Low Self-Esteem Girl
starring Corrina Hammond, Ted Dave, James Dawes, Rob McBeth
written and directed by Blaine Thurier
Guys want her body.
Zealots want her soul.
-Low Self Esteem Girl's honest tagline
by Bill Chambers A few minutes into Low Self Esteem Girl, I got the distinct feeling I was watching an episode of "Candid Camera" in which the recording device itself, and not the camera's subjects, was the one being had. First-time director Blaine Thurier, a former cartoonist for Vancouver's TERMINAL CITY, zigzags his digital video camera about the house of Lois (Corrina Hammond) like a spy who has unwittingly stumbled upon a stage exercise: Lois and Gregg (Ted Dave), her one-night stand, conduct a pillow-fight with overtones of rape, and then she offers him a beer--at which point I half-expected a drama teacher to call time-out, step into the frame, and critique their performances.
The problem with most non-professional actors is that they're introverted, yet Thurier, who's also the keyboardist for The New Pornographers, loaded Low Self Esteem Girl's cast with seasoned indie rockers, so his cast is used to putting on some kind of show and creating a spectacle. This inevitably leads to as much "Dogma95"-posturing in front of as behind the camera. But considering how many Canadian productions are cerebral to the point of somnambulant, Low Self Esteem Girl feels like a breath of fresh air. Dismissing or condemning the film for its source of power (i.e., obvious nods in the direction of Cassavetes's Faces and A Woman Under the Influence that pave the way for more organic improvisation and experimentation) would be counter-productive and unreasonably spiteful, principally because I got such a charge out of it.
The movie starts making a real impact after that opening sequence. The aforementioned Gregg is a habitually unpunctual pot dealer who winds up selling Lois's address and the words key to seducing her to his best client, Garth (James Dawes), thereby discovering a side hustle. Meanwhile, Lois enters into a "nice" relationship with Rob (Rob McBeth), a born-again urged by Carl (Carl Newman, uncannily believable until the screenplay betrays him), the leader of his youth group, to weave her into their denomination. In an effort to please everybody--she herself last--Lois opens her mind to Christian teachings ("So you have a crush on Jesus?") and continues to sleep around. The movie isn't called High Self Esteem Girl, after all.
In my recent "Perspective Canada Line-Up" article, I theorized from a one-sentence synopsis of this electric film that it is "one of those self-consciously daring, everything-but-the-kitchen-sink comedies young Canucks are famous for." Now, having actually experienced it, I find that "self-consciously daring" best describes that logline; if the suggestion that finding God might not be the end-all/be-all offends, well, it's always bound to offend. For the film to be truly audacious it would have to side with the Christians, portrayed here as passive-aggressives (emphasis on aggressive) steeped in pop doctrine. (All the more surprising that it doesn't, given that Thurier and Newman once fronted a Christian alt-folk band.) In Carl's eagerness to hold an exorcism, Thurier reveals his roots as a comic-strip artist, reducing the young pastor's ideals to word balloons and broad satire, and Low Self Esteem Girl goes off the rails. It's never a trainwreck, though, thanks to the truthful reactions of those affected by church hostility. There's real sadness in Lois's conversion of faith--all she really gains from it is a guilt complex, which doesn't make anyone a 'better' person per se--and her pain is mirrored by the confused Rob's eventual rebellion against organized religion through hard partying.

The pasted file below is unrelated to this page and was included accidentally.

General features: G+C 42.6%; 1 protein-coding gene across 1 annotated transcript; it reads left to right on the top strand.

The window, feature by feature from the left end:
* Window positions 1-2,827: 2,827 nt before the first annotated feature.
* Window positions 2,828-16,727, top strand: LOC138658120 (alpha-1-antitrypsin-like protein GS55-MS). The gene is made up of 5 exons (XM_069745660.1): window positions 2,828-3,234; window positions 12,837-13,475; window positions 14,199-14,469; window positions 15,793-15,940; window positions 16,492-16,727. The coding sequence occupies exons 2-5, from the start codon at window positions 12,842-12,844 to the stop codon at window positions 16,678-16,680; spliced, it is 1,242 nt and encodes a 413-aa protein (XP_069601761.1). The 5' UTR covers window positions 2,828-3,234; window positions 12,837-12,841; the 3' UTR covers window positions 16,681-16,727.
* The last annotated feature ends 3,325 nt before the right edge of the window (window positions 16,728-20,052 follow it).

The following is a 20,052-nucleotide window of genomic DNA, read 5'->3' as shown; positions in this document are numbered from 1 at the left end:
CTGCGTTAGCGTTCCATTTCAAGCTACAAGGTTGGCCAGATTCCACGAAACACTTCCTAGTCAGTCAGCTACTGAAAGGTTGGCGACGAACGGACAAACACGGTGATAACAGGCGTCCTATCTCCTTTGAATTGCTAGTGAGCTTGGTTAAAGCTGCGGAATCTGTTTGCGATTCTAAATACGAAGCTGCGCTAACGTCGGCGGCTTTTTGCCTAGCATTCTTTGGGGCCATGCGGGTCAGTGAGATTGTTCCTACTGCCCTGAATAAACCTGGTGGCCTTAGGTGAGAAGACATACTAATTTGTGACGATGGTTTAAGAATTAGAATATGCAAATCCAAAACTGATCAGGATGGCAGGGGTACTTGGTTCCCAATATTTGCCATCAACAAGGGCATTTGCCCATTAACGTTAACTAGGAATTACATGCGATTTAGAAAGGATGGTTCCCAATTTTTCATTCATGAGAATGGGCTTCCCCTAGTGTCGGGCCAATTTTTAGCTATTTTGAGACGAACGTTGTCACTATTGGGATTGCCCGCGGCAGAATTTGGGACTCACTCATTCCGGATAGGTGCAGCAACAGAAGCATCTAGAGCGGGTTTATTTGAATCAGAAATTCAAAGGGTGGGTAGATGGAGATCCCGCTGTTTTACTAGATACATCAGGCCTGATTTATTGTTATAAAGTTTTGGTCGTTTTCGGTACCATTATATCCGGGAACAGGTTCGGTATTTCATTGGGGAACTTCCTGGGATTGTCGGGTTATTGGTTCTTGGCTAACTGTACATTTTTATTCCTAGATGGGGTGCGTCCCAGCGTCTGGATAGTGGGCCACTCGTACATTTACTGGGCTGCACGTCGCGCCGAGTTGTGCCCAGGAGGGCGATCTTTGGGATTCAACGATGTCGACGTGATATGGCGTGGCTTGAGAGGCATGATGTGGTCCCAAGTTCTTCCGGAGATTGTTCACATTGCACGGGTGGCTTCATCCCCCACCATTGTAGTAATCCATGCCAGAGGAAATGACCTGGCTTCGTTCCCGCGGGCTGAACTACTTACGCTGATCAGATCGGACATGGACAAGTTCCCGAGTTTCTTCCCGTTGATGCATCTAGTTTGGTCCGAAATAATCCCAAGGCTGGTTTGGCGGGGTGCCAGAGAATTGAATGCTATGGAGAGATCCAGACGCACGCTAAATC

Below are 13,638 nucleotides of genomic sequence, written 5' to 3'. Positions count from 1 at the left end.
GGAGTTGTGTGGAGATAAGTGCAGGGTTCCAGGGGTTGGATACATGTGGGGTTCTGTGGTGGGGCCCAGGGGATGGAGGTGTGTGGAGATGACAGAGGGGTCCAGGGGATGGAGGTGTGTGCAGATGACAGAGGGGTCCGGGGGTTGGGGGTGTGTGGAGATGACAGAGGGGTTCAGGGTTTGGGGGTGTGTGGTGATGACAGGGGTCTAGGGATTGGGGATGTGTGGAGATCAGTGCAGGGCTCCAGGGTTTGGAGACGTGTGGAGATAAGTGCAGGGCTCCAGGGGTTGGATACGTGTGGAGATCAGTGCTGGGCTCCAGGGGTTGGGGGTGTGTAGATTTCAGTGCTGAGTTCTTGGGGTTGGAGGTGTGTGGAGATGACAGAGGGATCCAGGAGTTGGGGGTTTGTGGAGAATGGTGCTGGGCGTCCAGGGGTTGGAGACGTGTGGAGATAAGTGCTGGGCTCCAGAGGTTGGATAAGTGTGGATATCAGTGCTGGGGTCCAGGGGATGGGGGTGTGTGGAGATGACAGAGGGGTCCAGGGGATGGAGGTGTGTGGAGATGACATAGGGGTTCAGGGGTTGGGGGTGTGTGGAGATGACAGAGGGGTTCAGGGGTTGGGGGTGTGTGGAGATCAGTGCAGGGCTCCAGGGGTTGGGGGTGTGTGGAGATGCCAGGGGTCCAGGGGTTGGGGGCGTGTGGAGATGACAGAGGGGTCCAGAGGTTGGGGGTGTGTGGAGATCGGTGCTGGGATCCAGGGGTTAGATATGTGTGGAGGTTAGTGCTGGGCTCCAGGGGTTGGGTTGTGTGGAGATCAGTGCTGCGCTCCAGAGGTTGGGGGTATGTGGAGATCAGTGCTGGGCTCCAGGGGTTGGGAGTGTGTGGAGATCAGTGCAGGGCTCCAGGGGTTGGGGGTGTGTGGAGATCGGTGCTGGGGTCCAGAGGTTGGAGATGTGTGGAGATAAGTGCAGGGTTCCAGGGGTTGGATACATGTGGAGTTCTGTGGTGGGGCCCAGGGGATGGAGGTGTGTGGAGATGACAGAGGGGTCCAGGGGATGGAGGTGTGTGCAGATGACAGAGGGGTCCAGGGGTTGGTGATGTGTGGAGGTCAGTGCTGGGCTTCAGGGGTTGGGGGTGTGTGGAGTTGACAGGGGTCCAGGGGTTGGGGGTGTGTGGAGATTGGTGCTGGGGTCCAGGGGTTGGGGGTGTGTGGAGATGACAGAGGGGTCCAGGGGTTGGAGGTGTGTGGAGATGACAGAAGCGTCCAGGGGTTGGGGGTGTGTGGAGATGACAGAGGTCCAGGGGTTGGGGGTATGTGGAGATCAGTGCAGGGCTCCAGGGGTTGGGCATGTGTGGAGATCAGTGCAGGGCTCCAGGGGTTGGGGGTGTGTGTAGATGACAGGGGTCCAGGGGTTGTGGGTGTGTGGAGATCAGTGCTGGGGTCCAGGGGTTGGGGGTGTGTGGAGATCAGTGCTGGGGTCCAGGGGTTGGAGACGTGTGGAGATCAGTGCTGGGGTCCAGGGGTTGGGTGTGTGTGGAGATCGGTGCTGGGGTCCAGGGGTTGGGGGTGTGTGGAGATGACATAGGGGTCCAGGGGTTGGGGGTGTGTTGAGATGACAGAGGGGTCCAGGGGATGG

I described Low Self Esteem Girl to a friend as "depressing comedy," in that we laugh on the outside as we continue to fall deeper and deeper into a funk. There is almost always a point to it, however. (I'm thinking back to how easily two of its Christian characters cave into temptation--young people need to be hedonists.) More often than not, the film smacks of life and reflection; Thurier astutely observes these streets on the fringes of suburbia, where jobless twentysomethings partake in a junkie-chic sense of community. (I recognized the milieu instantly as that of my friends, even if our Toronto is not Thurier's Vancouver.) Rarely does Canadian cinema sanction this much naked empathy--or come in for as many close-ups as Thurier does! The home-video aesthetic somehow endears it even further, like a spunky class project, although I anxiously await the renaissance of the tripod. Originally published: September 3, 2000.